Coco Chanel was the first designer to use jersey in her fashions.
At the time, jersey was an inexpensive fabric used only for men’s underwear. Chanel had faced difficult circumstances early in her life and elected to use jersey to make women’s clothes because it was inexpensive. With more expensive fabrics being rationed during World War I, Chanel purchased the material at a low cost and used the comfortable, functional fabric in her designs. She became known for her practical clothing line, ultimately revolutionizing the face of fashion forever.
This is just one example of a creative thinker who used problem-solving to change her—and the course of history. And she's not the only one. Creative thinking is a skill that can get you far in the workplace and in life.
What are creative thinking and critical thinking?
Creative thinking involves tackling projects, plans, problems, or obstacles through fresh and unorthodox methods and ideas—in other words, thinking outside the box, or divergent thinking, the opposite of convergent thinking. You may be familiar with the term critical thinking, which is more analytical in that it concerns the evaluation of existing ideas, rather than the creation of new ones.
What is lateral thinking?
While not necessarily synonymous with creative thinking, lateral thinking is one well-known creative-thinking method in which people use logic and reasoning to perceive patterns and find solutions that are not immediately obvious. Edward de Bono coined the term in 1967, noting that it describes the process of using complex problem-solving skills to find a solution, rather the product itself. Lateral thinking distinguishes itself from vertical thinking, the more traditional, step-by-step method of problem-solving.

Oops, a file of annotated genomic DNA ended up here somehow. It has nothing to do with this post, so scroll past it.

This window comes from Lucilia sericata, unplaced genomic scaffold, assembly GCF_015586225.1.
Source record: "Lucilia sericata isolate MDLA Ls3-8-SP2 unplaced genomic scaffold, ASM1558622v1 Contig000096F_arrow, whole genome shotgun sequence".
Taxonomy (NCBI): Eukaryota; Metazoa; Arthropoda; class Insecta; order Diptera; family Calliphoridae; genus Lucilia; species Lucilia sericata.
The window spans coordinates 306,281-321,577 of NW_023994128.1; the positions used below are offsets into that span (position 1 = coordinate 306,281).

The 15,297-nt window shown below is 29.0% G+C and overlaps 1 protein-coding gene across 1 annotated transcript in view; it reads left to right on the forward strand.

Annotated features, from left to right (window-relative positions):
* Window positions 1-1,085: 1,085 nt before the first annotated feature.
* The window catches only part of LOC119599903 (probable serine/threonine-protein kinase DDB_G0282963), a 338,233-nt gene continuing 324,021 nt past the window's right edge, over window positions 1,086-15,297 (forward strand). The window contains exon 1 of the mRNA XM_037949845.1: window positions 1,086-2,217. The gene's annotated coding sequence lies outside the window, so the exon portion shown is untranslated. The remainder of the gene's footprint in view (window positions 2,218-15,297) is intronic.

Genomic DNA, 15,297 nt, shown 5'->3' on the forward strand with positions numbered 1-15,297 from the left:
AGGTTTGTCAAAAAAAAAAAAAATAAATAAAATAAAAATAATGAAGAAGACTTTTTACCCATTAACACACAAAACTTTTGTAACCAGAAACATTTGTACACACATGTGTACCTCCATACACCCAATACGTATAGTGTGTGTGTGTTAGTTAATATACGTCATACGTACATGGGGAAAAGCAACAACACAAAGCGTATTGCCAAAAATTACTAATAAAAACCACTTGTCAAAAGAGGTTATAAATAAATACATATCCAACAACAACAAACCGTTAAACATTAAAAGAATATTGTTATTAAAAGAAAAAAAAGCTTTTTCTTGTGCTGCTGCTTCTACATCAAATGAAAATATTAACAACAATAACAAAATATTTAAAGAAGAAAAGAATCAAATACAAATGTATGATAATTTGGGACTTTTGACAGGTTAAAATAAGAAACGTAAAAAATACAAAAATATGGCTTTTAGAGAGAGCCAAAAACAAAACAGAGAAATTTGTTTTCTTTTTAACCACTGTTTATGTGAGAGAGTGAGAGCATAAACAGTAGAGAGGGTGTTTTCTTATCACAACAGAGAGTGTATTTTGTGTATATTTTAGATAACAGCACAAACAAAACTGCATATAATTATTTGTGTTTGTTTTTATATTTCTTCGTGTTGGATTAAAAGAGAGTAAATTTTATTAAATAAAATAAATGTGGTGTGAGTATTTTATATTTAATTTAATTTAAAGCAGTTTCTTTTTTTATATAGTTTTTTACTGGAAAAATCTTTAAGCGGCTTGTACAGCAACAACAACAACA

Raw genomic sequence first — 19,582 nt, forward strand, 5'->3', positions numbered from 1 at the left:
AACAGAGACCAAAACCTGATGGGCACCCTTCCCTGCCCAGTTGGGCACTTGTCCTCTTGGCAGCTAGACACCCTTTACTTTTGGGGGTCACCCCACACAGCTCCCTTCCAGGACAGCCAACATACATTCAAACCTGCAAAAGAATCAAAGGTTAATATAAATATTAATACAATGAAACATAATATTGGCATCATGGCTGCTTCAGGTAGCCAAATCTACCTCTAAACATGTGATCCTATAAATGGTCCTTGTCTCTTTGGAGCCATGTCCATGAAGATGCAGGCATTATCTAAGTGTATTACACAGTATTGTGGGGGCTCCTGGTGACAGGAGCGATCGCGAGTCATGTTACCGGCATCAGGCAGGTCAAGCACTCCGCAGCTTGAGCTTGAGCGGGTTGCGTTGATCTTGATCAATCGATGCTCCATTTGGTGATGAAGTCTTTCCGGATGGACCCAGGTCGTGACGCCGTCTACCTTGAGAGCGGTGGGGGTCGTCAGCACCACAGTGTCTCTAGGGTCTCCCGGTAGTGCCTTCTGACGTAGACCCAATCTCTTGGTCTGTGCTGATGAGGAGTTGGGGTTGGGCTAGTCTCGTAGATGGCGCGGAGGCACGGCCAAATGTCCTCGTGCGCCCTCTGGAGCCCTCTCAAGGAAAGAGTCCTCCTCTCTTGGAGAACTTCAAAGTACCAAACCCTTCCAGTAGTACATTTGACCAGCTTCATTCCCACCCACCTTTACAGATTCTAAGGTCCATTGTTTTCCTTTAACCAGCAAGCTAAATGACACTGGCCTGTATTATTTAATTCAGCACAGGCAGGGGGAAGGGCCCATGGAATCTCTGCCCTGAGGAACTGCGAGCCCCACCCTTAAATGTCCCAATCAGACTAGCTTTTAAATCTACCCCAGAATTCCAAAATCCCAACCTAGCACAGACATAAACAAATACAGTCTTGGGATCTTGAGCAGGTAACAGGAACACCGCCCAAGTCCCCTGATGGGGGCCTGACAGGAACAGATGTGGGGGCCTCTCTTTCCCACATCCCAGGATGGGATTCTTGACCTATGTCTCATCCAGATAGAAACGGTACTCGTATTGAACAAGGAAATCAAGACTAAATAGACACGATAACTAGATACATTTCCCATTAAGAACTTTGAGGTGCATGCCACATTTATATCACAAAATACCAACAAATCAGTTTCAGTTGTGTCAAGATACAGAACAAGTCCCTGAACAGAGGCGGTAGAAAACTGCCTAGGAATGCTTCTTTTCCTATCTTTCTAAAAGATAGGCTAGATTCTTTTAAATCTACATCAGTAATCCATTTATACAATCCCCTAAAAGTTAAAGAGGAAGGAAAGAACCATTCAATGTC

The classic example de Bono used was that of the Judgement of Solomon. In this tale, King Solomon was charged with settling a dispute between two women claiming to be the mother of a child. Using lateral thinking, Solomon offered to cut the baby in half and give each woman one half. This ruling revealed the truth of the matter: while one woman accepted the terms, the other begged Solomon to give the baby to her rival to avoid harming the child, thus revealing herself to be the true mother. A true indication of lateral thinking, the solution is on its surface is deceptively simple, while its development process involves complex thinking skills.
What are creative thinking skills?